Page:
Inside the hidden fight over Indigenous fishing for baby eels in Nova Scotia

·7 min read
Inside the hidden fight over Indigenous fishing for baby eels in Nova Scotia
Elvers are shown by a buyer in Maine in 2012. (Robert F. Bukaty/Associated Press - image credit)
Elvers are shown by a buyer in Maine in 2012. (Robert F. Bukaty/Associated Press - image credit)

Fisheries and Oceans Canada faced a five-fold increase in Mi'kmaw fishing for baby eels in 2020 primarily on Nova Scotia rivers — an event it did not expect and could not manage, according to internal DFO documents obtained by CBC News.

The federal department had been closely monitoring, and in some cases prosecuting, the unauthorized sale of baby eels harvested by Mi'kmaq under Food, Social and Ceremonial (FSC) eel licences since 2017.

The appearance of more than 110 Indigenous fishermen at the beginning of April 2020, up from 21 across the region in 2019, quickly forced a shutdown of the little known but lucrative fishery throughout the Maritimes, the documents state.

It was the first time that had happened.

About the fight over elvers

DFO was in the middle of a collision between Mi'kmaq asserting treaty rights and commercial harvesters anxious to protect a fishery worth $38 million in 2019.

Nine licence holders share a total allowable catch of 9,960 kilos of baby eels — known as elvers.

They are primarily sold to Asian fish farms where they are grown to adulthood for consumption.

A researcher with the group Coastal Action measures an elver caught in the East River near Chester, N.S., on June 18, 2019.
A researcher with the group Coastal Action measures an elver caught in the East River near Chester, N.S., on June 18, 2019.(Richard Cuthbertson/CBC)

The tightly regulated commercial fishery was worth an average of $4.3 million per licence in 2019.

Making the case to shutdown 'unmanageable' fishery

Unlike commercial licences where quotas and landings are tracked via logbooks and verified by dockside monitoring, FSC elver catches are not reported and sales are not allowed.

"Given the high value, and since elvers are not known to be a traditional or current food fish for Indigenous people, this harvest is suspected to be for sale into international markets," Deputy Minister Timothy Sargent wrote to federal Fisheries Minister Bernadette Jordan on April 22.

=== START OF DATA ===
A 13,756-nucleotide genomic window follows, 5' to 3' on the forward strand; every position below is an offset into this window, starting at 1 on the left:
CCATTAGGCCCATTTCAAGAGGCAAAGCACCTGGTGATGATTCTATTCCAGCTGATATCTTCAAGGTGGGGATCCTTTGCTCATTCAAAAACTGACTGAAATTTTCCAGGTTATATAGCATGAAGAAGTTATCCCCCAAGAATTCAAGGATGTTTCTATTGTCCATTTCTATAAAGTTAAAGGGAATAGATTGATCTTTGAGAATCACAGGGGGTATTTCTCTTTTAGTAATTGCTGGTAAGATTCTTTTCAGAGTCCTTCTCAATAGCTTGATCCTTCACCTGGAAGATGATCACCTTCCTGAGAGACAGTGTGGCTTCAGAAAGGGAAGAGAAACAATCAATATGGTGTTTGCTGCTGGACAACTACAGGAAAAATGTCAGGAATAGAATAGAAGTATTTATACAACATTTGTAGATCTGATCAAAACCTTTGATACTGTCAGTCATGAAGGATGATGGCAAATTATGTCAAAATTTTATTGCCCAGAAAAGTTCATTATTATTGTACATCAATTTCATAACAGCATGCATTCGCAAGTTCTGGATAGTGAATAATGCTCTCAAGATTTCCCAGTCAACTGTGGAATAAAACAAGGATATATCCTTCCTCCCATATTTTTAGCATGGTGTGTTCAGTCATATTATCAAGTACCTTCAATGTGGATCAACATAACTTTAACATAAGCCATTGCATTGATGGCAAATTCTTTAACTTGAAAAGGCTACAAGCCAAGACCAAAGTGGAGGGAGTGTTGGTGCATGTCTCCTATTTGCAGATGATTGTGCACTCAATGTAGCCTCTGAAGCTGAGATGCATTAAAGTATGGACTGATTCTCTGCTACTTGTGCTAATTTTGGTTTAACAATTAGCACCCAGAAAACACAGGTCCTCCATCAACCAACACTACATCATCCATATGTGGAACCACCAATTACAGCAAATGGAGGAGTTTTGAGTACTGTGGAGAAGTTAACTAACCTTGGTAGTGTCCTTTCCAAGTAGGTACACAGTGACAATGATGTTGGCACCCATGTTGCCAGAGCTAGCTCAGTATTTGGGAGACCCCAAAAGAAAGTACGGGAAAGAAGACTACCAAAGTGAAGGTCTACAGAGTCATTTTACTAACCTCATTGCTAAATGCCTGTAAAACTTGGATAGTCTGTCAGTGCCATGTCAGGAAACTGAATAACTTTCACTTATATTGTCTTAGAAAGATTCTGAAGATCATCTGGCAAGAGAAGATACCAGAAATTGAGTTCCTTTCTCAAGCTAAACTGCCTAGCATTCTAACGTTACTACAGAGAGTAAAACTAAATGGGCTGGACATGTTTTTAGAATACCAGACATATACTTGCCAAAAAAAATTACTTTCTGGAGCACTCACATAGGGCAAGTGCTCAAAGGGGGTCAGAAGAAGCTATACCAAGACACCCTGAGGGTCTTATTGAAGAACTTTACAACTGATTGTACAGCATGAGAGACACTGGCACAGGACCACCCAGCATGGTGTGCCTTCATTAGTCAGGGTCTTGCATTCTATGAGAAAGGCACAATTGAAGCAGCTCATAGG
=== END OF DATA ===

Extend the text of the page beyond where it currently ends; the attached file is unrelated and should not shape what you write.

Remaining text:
Sargent was recommending the first of what would turn out to be two temporary 45-day closures, which effectively ended the entire 2020 season.

It was a response to the unprecedented increase in Mi'kmaw elver fishing and fears over escalating conflict as harvesters competed over access.

"The unexpected, heightened scale of the activities that have been observed to date (which by far exceeds what DFO had expected based on previous years) has led DFO to determine that those concerns cannot be managed through localized closures," Sargent wrote.

"This level of fishing, in addition to the commercial fishery, has become unmanageable and represents a threat to the conservation of the species."

Lawsuit pulls back curtain on a hidden struggle

In July 2020, commercial harvesters filed a lawsuit in the Federal Court of Canada seeking to overturn the shutdown order.

They argued DFO had not done enough to stop unregulated fishing.

In its defence, the department filed 60 pages of documents justifying its actions.

The lawsuit was later dropped. But the documents reveal what has been a mostly hidden struggle that features nighttime confrontations illuminated by flickering flashlights at the side of a river.

The DFO documents included advice from senior bureaucrats, assessments from its enforcement branch, Conservation and Protection, and detailed economic analysis of the fishery.

What we learned

  • Mi'kmaw involvement in the elver fishery was first observed in 2016 when two or three harvesters claimed to be fishing for food, social and ceremonial purposes on rivers in southwestern Nova Scotia.

  • The FSC fishery has expanded to every elver river in southwestern Nova Scotia, including Yarmouth County where commercial fishing is not allowed and a range of elver rivers in eastern Nova Scotia.

  • A 2017 investigation led to the raid of a warehouse near Pearson Airport in Toronto, where police seized about eight kilograms of what they said was FSC-harvested elvers worth $170,000 — an amount DFO said represented a fraction of the current alleged illegal activity. No charges were laid due to lack of evidence.

  • The shutdown was projected to reduce landed values for commercial licence holders to $6.5 million.